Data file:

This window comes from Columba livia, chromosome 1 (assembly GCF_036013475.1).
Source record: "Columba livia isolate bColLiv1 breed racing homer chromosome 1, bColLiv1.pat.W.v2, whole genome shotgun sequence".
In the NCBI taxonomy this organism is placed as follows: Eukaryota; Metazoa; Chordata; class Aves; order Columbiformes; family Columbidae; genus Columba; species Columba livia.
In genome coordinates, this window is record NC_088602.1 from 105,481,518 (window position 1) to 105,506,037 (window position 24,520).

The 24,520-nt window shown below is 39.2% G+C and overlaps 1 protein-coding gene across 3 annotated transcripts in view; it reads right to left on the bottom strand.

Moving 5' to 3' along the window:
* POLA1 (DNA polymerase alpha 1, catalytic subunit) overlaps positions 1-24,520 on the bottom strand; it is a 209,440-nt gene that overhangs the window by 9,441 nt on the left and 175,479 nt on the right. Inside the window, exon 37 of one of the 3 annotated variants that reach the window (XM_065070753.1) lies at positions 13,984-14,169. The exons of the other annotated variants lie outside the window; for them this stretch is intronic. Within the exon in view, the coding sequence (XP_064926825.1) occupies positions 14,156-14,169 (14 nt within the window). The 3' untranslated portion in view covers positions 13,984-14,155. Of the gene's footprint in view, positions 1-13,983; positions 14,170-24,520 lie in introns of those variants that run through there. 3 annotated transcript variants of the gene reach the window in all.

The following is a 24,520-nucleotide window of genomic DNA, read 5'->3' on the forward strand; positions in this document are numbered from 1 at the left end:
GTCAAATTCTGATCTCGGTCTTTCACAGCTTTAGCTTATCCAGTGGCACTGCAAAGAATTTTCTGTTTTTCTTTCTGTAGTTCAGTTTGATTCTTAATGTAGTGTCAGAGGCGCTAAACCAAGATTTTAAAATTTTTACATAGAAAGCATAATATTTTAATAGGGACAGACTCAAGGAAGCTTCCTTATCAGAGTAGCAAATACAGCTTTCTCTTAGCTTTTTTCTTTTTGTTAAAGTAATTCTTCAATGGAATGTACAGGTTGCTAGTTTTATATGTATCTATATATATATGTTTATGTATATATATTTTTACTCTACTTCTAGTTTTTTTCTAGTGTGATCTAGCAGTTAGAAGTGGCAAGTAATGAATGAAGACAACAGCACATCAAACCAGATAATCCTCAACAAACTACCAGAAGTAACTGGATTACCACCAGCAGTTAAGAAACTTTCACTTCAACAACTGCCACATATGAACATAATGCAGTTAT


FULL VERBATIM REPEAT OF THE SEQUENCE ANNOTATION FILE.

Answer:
This window comes from Columba livia, chromosome 1 (assembly GCF_036013475.1).
Source record: "Columba livia isolate bColLiv1 breed racing homer chromosome 1, bColLiv1.pat.W.v2, whole genome shotgun sequence".
In the NCBI taxonomy this organism is placed as follows: Eukaryota; Metazoa; Chordata; class Aves; order Columbiformes; family Columbidae; genus Columba; species Columba livia.
In genome coordinates, this window is record NC_088602.1 from 105,481,518 (window position 1) to 105,506,037 (window position 24,520).

The 24,520-nt window shown below is 39.2% G+C and overlaps 1 protein-coding gene across 3 annotated transcripts in view; it reads right to left on the bottom strand.

Moving 5' to 3' along the window:
* POLA1 (DNA polymerase alpha 1, catalytic subunit) overlaps positions 1-24,520 on the bottom strand; it is a 209,440-nt gene that overhangs the window by 9,441 nt on the left and 175,479 nt on the right. Inside the window, exon 37 of one of the 3 annotated variants that reach the window (XM_065070753.1) lies at positions 13,984-14,169. The exons of the other annotated variants lie outside the window; for them this stretch is intronic. Within the exon in view, the coding sequence (XP_064926825.1) occupies positions 14,156-14,169 (14 nt within the window). The 3' untranslated portion in view covers positions 13,984-14,155. Of the gene's footprint in view, positions 1-13,983; positions 14,170-24,520 lie in introns of those variants that run through there. 3 annotated transcript variants of the gene reach the window in all.

The following is a 24,520-nucleotide window of genomic DNA, read 5'->3' on the forward strand; positions in this document are numbered from 1 at the left end:
GTCAAATTCTGATCTCGGTCTTTCACAGCTTTAGCTTATCCAGTGGCACTGCAAAGAATTTTCTGTTTTTCTTTCTGTAGTTCAGTTTGATTCTTAATGTAGTGTCAGAGGCGCTAAACCAAGATTTTAAAATTTTTACATAGAAAGCATAATATTTTAATAGGGACAGACTCAAGGAAGCTTCCTTATCAGAGTAGCAAATACAGCTTTCTCTTAGCTTTTTTCTTTTTGTTAAAGTAATTCTTCAATGGAATGTACAGGTTGCTAGTTTTATATGTATCTATATATATATGTTTATGTATATATATTTTTACTCTACTTCTAGTTTTTTTCTAGTGTGATCTAGCAGTTAGAAGTGGCAAGTAATGAATGAAGACAACAGCACATCAAACCAGATAATCCTCAACAAACTACCAGAAGTAACTGGATTACCACCAGCAGTTAAGAAACTTTCACTTCAACAACTGCCACATATGAACATAATGCAGTTAT